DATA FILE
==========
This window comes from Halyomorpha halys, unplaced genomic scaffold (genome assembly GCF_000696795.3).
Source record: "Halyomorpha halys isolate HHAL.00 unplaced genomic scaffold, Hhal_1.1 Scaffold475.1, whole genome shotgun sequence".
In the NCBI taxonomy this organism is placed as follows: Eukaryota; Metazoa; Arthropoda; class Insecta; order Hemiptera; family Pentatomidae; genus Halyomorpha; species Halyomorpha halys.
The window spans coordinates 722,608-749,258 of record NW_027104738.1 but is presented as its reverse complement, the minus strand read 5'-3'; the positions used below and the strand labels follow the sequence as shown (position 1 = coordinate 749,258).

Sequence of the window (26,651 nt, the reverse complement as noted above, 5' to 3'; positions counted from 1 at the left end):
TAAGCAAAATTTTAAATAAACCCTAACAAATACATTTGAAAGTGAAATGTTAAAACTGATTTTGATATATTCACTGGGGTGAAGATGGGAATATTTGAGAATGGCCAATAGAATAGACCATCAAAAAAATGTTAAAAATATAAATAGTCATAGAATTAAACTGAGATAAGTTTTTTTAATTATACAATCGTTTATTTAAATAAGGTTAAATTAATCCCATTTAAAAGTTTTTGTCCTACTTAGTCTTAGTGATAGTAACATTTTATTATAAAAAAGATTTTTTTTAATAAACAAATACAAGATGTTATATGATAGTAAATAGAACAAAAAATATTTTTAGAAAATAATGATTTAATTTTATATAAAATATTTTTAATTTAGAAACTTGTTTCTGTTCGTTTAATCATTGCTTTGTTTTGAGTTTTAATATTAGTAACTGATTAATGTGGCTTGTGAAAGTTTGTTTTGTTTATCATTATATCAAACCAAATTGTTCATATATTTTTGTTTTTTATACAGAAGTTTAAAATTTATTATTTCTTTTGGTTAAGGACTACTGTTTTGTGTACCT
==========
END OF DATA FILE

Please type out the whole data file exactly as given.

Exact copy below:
This window comes from Halyomorpha halys, unplaced genomic scaffold (genome assembly GCF_000696795.3).
Source record: "Halyomorpha halys isolate HHAL.00 unplaced genomic scaffold, Hhal_1.1 Scaffold475.1, whole genome shotgun sequence".
In the NCBI taxonomy this organism is placed as follows: Eukaryota; Metazoa; Arthropoda; class Insecta; order Hemiptera; family Pentatomidae; genus Halyomorpha; species Halyomorpha halys.
The window spans coordinates 722,608-749,258 of record NW_027104738.1 but is presented as its reverse complement, the minus strand read 5'-3'; the positions used below and the strand labels follow the sequence as shown (position 1 = coordinate 749,258).

Sequence of the window (26,651 nt, the reverse complement as noted above, 5' to 3'; positions counted from 1 at the left end):
TAAGCAAAATTTTAAATAAACCCTAACAAATACATTTGAAAGTGAAATGTTAAAACTGATTTTGATATATTCACTGGGGTGAAGATGGGAATATTTGAGAATGGCCAATAGAATAGACCATCAAAAAAATGTTAAAAATATAAATAGTCATAGAATTAAACTGAGATAAGTTTTTTTAATTATACAATCGTTTATTTAAATAAGGTTAAATTAATCCCATTTAAAAGTTTTTGTCCTACTTAGTCTTAGTGATAGTAACATTTTATTATAAAAAAGATTTTTTTTAATAAACAAATACAAGATGTTATATGATAGTAAATAGAACAAAAAATATTTTTAGAAAATAATGATTTAATTTTATATAAAATATTTTTAATTTAGAAACTTGTTTCTGTTCGTTTAATCATTGCTTTGTTTTGAGTTTTAATATTAGTAACTGATTAATGTGGCTTGTGAAAGTTTGTTTTGTTTATCATTATATCAAACCAAATTGTTCATATATTTTTGTTTTTTATACAGAAGTTTAAAATTTATTATTTCTTTTGGTTAAGGACTACTGTTTTGTGTACCT